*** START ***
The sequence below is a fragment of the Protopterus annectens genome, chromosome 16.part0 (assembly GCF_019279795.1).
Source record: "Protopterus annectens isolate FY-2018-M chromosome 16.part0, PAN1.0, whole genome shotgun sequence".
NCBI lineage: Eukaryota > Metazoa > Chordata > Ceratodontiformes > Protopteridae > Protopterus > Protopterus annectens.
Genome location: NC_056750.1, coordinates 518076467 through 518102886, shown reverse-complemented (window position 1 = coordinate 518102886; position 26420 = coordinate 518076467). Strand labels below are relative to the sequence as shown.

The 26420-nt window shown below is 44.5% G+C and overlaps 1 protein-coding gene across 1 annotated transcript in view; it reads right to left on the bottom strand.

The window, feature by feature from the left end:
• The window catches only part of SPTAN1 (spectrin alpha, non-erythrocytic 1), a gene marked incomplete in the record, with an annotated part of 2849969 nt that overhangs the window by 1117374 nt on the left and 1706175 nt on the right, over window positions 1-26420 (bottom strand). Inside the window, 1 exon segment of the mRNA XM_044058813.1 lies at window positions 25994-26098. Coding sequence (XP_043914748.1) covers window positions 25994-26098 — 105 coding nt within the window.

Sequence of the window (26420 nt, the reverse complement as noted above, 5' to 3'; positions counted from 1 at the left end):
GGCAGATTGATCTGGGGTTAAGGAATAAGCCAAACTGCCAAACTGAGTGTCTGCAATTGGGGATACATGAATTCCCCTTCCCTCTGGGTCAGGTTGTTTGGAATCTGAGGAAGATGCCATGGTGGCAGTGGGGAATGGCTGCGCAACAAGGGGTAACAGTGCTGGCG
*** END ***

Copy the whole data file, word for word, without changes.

The sequence below is a fragment of the Protopterus annectens genome, chromosome 16.part0 (assembly GCF_019279795.1).
Source record: "Protopterus annectens isolate FY-2018-M chromosome 16.part0, PAN1.0, whole genome shotgun sequence".
NCBI lineage: Eukaryota > Metazoa > Chordata > Ceratodontiformes > Protopteridae > Protopterus > Protopterus annectens.
Genome location: NC_056750.1, coordinates 518076467 through 518102886, shown reverse-complemented (window position 1 = coordinate 518102886; position 26420 = coordinate 518076467). Strand labels below are relative to the sequence as shown.

The 26420-nt window shown below is 44.5% G+C and overlaps 1 protein-coding gene across 1 annotated transcript in view; it reads right to left on the bottom strand.

The window, feature by feature from the left end:
• The window catches only part of SPTAN1 (spectrin alpha, non-erythrocytic 1), a gene marked incomplete in the record, with an annotated part of 2849969 nt that overhangs the window by 1117374 nt on the left and 1706175 nt on the right, over window positions 1-26420 (bottom strand). Inside the window, 1 exon segment of the mRNA XM_044058813.1 lies at window positions 25994-26098. Coding sequence (XP_043914748.1) covers window positions 25994-26098 — 105 coding nt within the window.

Sequence of the window (26420 nt, the reverse complement as noted above, 5' to 3'; positions counted from 1 at the left end):
GGCAGATTGATCTGGGGTTAAGGAATAAGCCAAACTGCCAAACTGAGTGTCTGCAATTGGGGATACATGAATTCCCCTTCCCTCTGGGTCAGGTTGTTTGGAATCTGAGGAAGATGCCATGGTGGCAGTGGGGAATGGCTGCGCAACAAGGGGTAACAGTGCTGGCG